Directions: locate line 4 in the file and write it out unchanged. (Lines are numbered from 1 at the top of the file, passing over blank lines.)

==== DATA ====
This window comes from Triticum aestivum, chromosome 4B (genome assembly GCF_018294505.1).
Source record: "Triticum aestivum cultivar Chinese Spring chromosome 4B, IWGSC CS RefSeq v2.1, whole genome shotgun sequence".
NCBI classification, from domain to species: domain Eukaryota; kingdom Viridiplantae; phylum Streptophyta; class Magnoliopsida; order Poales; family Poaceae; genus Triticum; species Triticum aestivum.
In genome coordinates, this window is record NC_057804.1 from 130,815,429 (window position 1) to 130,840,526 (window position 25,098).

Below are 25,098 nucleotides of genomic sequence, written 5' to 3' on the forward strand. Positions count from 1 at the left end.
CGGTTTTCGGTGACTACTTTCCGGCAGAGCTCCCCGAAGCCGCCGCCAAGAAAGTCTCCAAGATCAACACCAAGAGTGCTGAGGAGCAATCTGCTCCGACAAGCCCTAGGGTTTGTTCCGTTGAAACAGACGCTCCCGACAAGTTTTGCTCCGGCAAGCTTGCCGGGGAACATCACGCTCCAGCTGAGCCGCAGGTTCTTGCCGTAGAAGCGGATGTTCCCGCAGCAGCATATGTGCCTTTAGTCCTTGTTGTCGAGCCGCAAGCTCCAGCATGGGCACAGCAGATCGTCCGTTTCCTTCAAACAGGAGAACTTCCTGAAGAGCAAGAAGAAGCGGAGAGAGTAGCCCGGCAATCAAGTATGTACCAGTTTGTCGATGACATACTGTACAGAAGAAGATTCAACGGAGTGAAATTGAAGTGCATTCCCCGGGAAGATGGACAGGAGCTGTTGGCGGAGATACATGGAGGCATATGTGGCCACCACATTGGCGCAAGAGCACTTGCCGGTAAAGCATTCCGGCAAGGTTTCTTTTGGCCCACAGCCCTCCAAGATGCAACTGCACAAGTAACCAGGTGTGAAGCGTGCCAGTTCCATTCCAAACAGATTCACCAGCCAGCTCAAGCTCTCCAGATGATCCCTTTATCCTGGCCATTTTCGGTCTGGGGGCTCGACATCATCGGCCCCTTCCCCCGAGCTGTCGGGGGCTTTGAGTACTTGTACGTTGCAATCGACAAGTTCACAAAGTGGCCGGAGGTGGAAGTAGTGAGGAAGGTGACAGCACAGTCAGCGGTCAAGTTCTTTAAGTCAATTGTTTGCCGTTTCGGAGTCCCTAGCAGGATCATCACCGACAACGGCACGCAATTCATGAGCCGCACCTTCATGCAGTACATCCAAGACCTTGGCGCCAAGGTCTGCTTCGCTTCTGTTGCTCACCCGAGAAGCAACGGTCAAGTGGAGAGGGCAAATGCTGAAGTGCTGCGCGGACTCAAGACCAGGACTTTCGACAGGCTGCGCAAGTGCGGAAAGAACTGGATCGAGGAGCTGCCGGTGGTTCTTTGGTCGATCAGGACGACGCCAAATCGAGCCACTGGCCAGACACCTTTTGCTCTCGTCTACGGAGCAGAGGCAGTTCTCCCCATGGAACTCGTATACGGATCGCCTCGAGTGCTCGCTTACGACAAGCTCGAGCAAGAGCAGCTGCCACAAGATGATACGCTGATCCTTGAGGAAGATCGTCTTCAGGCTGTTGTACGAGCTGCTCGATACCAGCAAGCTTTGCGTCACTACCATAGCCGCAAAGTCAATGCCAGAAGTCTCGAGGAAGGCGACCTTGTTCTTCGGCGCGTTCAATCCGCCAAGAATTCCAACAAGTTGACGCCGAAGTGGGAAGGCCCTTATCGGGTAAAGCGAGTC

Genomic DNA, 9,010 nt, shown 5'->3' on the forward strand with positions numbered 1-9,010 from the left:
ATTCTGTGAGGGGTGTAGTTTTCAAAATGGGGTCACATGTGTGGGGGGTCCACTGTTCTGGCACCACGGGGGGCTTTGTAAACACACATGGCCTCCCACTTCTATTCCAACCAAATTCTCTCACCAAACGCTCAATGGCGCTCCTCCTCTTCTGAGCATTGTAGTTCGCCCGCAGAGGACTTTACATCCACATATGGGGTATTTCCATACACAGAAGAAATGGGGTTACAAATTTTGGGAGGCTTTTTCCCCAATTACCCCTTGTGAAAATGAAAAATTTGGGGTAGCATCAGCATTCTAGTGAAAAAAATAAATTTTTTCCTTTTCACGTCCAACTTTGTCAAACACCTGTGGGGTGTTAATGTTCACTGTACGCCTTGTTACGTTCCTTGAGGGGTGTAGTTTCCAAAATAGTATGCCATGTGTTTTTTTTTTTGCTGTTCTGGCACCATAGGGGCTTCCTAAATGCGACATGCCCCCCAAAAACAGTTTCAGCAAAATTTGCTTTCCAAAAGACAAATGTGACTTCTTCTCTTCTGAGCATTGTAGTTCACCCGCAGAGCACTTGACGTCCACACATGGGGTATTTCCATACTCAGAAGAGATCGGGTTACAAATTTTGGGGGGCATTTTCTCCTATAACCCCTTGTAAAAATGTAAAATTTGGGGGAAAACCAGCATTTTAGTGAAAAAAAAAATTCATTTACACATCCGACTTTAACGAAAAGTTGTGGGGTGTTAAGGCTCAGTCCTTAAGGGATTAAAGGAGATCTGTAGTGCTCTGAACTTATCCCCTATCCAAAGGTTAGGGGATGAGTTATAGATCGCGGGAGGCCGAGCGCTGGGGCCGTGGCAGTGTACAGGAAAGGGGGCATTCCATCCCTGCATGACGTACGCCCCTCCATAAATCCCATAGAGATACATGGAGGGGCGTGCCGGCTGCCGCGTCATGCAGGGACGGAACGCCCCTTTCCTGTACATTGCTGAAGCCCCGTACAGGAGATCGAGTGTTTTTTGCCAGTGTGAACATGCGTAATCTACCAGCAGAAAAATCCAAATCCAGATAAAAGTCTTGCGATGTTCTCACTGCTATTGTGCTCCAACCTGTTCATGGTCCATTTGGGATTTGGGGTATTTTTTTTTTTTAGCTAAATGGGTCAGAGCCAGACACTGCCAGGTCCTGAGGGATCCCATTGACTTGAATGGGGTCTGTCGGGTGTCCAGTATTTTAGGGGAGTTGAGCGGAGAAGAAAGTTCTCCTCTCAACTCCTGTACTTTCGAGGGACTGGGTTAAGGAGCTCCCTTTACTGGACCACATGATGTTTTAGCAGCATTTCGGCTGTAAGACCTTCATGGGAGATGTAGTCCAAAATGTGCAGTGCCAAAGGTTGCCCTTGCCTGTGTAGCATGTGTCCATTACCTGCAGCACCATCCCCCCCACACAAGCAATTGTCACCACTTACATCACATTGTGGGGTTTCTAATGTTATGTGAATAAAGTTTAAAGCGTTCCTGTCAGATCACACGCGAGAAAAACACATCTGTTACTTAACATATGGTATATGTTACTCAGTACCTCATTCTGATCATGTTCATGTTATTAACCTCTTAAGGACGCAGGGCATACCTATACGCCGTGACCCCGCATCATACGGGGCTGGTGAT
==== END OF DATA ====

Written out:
In genome coordinates, this window is record NC_057804.1 from 130,815,429 (window position 1) to 130,840,526 (window position 25,098).